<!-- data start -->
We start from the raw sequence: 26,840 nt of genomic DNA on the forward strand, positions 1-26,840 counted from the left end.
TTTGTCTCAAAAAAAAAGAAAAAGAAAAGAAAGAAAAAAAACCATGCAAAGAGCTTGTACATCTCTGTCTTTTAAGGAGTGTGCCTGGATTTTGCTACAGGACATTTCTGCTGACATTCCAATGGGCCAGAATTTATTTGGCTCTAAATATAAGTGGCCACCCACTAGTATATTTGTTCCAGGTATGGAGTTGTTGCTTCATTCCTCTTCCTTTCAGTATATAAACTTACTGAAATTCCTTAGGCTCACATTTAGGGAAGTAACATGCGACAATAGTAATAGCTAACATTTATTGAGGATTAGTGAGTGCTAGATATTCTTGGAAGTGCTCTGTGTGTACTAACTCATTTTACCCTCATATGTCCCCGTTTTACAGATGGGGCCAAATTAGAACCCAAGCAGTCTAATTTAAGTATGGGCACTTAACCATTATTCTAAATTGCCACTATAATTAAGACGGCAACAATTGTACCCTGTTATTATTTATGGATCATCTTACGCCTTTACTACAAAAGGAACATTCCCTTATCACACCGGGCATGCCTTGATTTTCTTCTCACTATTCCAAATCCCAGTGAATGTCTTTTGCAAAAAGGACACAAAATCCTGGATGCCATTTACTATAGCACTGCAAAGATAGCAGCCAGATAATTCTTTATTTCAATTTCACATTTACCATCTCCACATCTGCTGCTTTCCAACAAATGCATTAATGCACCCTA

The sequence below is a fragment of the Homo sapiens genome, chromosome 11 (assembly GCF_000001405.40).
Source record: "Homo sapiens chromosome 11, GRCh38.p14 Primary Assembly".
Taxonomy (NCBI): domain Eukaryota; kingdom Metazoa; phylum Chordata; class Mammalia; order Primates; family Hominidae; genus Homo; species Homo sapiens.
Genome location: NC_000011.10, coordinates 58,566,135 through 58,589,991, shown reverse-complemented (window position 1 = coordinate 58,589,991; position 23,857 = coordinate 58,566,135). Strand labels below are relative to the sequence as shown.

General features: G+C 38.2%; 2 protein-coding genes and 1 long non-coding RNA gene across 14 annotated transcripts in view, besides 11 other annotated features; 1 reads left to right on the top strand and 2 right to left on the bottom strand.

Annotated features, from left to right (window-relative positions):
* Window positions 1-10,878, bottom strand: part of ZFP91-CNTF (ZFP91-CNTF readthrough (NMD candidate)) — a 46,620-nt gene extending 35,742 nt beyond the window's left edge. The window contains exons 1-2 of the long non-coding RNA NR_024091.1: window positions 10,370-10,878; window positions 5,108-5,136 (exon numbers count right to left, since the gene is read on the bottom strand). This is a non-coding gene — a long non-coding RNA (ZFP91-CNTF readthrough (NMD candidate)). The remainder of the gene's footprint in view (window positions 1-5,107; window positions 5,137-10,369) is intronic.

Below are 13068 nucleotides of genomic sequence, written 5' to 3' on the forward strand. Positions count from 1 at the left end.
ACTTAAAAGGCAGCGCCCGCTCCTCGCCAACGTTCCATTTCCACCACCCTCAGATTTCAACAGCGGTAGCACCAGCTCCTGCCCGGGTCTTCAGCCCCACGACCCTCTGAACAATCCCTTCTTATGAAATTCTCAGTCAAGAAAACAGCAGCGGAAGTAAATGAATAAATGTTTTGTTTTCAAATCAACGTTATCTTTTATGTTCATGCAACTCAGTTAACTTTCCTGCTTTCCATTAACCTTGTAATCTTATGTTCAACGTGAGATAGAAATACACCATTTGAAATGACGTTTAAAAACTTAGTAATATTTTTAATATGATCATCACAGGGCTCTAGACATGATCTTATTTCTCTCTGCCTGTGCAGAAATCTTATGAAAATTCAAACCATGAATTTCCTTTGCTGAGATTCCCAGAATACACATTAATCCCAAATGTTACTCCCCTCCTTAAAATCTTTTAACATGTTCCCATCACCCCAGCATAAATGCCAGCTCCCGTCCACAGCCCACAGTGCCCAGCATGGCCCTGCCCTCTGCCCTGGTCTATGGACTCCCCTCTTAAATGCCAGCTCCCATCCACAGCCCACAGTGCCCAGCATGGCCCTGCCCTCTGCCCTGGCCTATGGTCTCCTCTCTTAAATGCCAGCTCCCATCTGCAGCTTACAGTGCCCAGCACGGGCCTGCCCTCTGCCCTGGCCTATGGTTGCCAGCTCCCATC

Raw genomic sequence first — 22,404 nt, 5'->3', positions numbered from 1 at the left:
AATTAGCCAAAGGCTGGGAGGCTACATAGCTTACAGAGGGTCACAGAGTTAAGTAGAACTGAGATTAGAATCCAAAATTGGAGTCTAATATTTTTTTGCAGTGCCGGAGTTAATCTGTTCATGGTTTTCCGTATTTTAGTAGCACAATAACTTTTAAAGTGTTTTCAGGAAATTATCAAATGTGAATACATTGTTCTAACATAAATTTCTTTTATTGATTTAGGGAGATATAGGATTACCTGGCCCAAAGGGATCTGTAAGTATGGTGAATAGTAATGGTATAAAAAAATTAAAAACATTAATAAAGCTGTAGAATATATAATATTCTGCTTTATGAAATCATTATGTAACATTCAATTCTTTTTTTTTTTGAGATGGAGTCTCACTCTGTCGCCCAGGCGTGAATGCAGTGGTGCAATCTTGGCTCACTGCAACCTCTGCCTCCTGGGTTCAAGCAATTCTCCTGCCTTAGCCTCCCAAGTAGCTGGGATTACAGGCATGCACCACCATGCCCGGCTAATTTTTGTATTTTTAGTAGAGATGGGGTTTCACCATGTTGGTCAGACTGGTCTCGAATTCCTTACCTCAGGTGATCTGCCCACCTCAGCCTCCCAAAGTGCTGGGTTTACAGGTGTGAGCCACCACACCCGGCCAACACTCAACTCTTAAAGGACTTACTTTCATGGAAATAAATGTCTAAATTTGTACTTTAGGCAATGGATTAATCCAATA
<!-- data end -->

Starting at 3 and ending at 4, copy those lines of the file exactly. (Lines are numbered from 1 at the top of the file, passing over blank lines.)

The sequence below is a fragment of the Homo sapiens genome, chromosome 11 (assembly GCF_000001405.40).
Source record: "Homo sapiens chromosome 11, GRCh38.p14 Primary Assembly".